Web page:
Kamara presents Sky Sports' Goals On Sunday show and provides additional commentary on some of Sky's televised matches. He also appears on the Soccer Saturday programme, where he usually appears over live video link providing brief updates on whichever match he is watching. He is well-known on the programme for his highly excitable nature, propensity for comical gaffes and tendency to come out with unusual sayings that baffle host Jeff Stelling and the other studio pundits, such as his observation that the Tottenham players were "fighting like beavers" in their match against Arsenal. In one of his more famous on-air gaffes, he failed to realise that Anthony Vanden Borre had been sent off in the game he was watching between Portsmouth and Blackburn. He has also coined the popular phrase "Unbelievable Jeff!".
Kamara also guest-stars on Soccer AM where he brings live link ups hours before games from various stadia. During the 2010-2011 season he has appeared weekly on Soccer AM fronting a challenge sketch titled "Kammy do it". This involves him going on various challenges, at the request of the viewers, across the UK against professionals or other celebrities. So far his activities have included clay pigeon shooting, weight lifting and challenging former Bolton Wanderers manager Owen Coyle to a game of table tennis. Kamara was formerly the chairman of the panel which chooses the Football League Championship Manager of the Month award, but left the role for the beginning of the 2009-10 season.
Before the 2010 World Cup, Kamara changed his name by deed poll to Chris Cabanga in response to a Facebook campaign supported by 20,000 people. Cabanga is an African word meaning ‘to think’ or ‘imagine’. Before the World cup UK-based neuropsychologist Dr David Lewis conducted a number of experiments into the field of positive thinking. In the experiments, conducted at Sussex University March 2010, Dr Lewis found ‘Cabanga’ to be a particularly resonant word. Many England fans supported the Facebook campaign in the hope that it could help England win the World Cup. In September 2000, Chris Kamara's Street Soccer was released for the Sony PlayStation, for which Kamara provided both commentary and some basic motion capture for player animation, with the concept of the game pre-dating the EA Sports' FIFA Street series. He was also a commentator for 2005's This Is Football, alongside Peter Drury.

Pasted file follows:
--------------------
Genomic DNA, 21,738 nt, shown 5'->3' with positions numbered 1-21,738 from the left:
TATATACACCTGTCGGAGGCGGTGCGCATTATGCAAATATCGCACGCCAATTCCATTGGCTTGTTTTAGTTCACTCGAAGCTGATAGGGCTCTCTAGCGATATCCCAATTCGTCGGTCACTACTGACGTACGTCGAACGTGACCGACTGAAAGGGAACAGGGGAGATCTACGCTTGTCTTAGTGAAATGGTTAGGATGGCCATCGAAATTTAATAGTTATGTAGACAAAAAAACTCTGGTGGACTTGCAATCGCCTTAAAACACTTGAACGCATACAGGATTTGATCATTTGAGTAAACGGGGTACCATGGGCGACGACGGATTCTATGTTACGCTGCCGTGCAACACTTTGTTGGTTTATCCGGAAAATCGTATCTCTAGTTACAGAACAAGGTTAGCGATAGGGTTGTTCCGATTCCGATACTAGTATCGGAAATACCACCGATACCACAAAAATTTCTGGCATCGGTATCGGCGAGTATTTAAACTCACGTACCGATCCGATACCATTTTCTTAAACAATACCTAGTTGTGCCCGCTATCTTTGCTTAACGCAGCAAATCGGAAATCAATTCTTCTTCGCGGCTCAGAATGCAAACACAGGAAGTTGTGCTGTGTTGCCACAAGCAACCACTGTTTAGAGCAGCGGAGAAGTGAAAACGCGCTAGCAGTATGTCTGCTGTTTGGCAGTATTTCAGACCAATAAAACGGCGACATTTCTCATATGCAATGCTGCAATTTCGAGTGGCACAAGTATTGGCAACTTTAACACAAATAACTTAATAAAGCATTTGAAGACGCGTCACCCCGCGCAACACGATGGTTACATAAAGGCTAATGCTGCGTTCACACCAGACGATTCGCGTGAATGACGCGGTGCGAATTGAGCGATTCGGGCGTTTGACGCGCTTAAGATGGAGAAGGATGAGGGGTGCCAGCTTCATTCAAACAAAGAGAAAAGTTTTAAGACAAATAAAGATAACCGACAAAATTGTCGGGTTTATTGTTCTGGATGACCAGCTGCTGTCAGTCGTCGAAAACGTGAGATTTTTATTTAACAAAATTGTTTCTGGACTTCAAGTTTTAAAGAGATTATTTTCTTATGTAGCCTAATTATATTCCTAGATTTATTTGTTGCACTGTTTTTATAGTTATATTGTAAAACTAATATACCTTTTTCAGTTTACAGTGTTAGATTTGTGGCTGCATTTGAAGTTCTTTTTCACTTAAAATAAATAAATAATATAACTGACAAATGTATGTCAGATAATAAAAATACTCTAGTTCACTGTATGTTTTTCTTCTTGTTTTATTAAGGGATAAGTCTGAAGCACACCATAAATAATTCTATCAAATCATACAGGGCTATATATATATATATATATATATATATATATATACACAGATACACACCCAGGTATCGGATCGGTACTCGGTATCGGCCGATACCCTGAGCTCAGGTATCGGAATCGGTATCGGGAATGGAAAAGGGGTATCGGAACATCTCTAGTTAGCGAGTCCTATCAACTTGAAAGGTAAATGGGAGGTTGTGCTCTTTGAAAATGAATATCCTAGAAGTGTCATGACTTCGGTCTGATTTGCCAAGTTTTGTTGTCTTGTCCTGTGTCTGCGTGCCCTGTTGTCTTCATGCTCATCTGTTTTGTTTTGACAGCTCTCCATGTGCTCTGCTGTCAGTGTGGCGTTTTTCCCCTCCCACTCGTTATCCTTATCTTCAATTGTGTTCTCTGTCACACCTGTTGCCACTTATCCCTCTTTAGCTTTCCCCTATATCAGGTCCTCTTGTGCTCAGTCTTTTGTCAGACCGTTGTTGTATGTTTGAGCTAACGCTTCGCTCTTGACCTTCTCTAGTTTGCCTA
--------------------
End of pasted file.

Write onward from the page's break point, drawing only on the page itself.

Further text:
In December 2011, Kamara was awarded the 'The Above & Beyond in Memory of Sir Bill Cotton award' for his contributions to Marie Curie Cancer Care. He, and a team of Football League ambassadors, including Brendan Rodgers, Aidy Boothroyd, and Middlesbrough Chairman Steve Gibson managed to raise £385,000 for the charity and to climb to the peak of Kilimanjaro. As well as being an Ambassador for Marie Curie Cancer Care, Kamara became an Ambassador of the Special Olympics Great Britain Organisation in April 2011 after taking part in the Special Olympics Unity Cup as a celebrity partner before the Germany v Argentina quarter-final match in Cape Town, during the 2010 World Cup. On 26 June 2012 Kamara was one of the runners of the Olympic torch in Doncaster.
|Club||Season||League||FA Cup||League Cup||Other[A]||Total|
|Swindon Town||1977–78||Third Division||40||10||3||0||6||1||0||0||49||11|
|Swindon Town||1985–86||Fourth Division||20||1||0||0||0||0||2||0||22||1|
|Stoke City||1988–89||Second Division||38||4||3||0||2||1||1||0||44||5|
|Leeds United||1989–90||Second Division||11||1||0||0||0||0||0||0||11||1|
|Luton Town||1991–92||First Division||28||0||1||0||0||0||0||0||29||0|
|Sheffield United (loan)||1992–93||Premier League||8||0||0||0||0||0||0||0||8||0|
|Middlesbrough (loan)||1992–93||Premier League||5||0||0||0||0||0||0||0||5||0|
|Sheffield United||1993–94||Premier League||16||0||1||0||0||0||0||0||17||0|
|Bradford City||1994–95||Division Two||23||3||2||0||3||0||2||1||30||4|
|Bradford City||27 November 1995||6 January 1998||122||40||26||46||32.79|
|Stoke City||22 January 1998||8 April 1998||14||1||5||8||7.14|